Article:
We want to calculate the first numbers that we get from du

du -b /tmp/*
6       /tmp/216c6f99-6671-4865-b8bc-7205f5388752_resources
668669  /tmp/hadoop7887078727316788325.tmp
6       /tmp/hadoop-hdfs
42456   /tmp/hive
32786   /tmp/hsperfdata_hdfs
6       /tmp/hsperfdata_hive
32786   /tmp/hsperfdata_root
262244  /tmp/hsperfdata_yarn

so final sum will be


echo $sum

How we can do it by awk or perl one liners?



{ sum += $1 }
END { print sum }


du -b /tmp/* | awk '{ sum += $1 } END { print sum }'

Note that the result won’t be correct if the directories under /tmp have subdirectories themselves, because du produces running totals on directories and their children.

du -s will calculate the sum for you correctly (on all subdirectories and files in /tmp, including hidden ones):

du -sb /tmp

and du -c will calculate the sum of the listed directories and files, correctly too:

du -cb /tmp/*

It is simple you can use:

 du -b /tmp/* | awk 'BEGIN{i=0} {i=i+$1} END{print i}'

If you are not using wildcard, if you are using directory name like /tmp, then you need to avoid the last entry because output of du -b /tmp is like:

size1 file1
size2 file2
size_total .

So now you should avoid this last entry, so use:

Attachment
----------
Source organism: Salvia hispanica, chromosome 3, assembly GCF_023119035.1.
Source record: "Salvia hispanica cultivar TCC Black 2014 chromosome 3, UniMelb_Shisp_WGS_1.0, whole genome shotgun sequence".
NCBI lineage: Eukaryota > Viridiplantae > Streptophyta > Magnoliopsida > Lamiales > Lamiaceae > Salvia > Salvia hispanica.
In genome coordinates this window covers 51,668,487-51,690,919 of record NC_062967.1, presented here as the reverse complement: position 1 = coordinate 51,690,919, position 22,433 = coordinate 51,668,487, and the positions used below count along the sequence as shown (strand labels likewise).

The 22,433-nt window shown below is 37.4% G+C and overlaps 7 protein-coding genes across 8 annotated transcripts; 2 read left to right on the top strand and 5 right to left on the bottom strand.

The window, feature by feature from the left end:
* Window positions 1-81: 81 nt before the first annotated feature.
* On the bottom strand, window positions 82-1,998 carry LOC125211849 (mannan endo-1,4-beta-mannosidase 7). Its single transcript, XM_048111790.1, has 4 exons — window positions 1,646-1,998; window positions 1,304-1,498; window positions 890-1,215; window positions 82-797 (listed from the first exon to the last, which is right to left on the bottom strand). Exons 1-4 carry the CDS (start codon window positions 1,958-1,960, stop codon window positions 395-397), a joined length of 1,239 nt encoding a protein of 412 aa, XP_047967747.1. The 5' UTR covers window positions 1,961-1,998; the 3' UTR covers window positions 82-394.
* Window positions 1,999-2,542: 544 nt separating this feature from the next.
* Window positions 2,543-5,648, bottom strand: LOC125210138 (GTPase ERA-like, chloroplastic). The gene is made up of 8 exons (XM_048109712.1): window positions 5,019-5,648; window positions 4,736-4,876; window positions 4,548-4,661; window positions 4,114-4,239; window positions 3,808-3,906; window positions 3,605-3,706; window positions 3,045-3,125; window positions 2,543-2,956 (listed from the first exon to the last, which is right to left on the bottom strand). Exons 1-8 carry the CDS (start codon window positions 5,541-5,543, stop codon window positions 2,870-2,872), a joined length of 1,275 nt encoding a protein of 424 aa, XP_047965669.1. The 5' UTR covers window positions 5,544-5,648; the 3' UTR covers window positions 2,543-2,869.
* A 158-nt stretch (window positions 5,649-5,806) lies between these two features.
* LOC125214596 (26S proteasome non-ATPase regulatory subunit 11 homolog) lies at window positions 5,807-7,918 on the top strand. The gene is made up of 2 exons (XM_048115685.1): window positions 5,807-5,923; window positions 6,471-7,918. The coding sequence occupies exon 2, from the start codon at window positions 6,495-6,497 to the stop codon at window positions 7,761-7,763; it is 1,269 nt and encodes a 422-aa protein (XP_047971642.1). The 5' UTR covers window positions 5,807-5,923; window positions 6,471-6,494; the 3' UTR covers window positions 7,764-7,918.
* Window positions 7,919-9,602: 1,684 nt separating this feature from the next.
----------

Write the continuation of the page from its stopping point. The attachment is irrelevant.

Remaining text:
du -b /tmp | awk 'BEGIN{i=0} {if( $2 != "." ){i=i+$1}} END{print i}'

However you can also use -s option, it will calculate the summary for you then you don't need to add the values, just print the last one, i.e.:

du -s directory
  • 1
    variables initialize to zero, if you'd like to golf some bytes off :) – Jeff Schaller Feb 28 at 17:57

You can also produce a total sum of selected files with du -c. This works even if an argument of du is not a directory, what is not the case of du -s:

$ du -sb file1 file2
17  file1
18  file2

$ du -cb file1 file2
17  file1
18  file2
35  total

BTW, for interactive use I recommend adding -h option instead of -b or any other multiplier of block-size. This will print the size in human readable unit format.

$ du -ch file1 file2
4.0K    file1
4.0K    file2
8.0K    total

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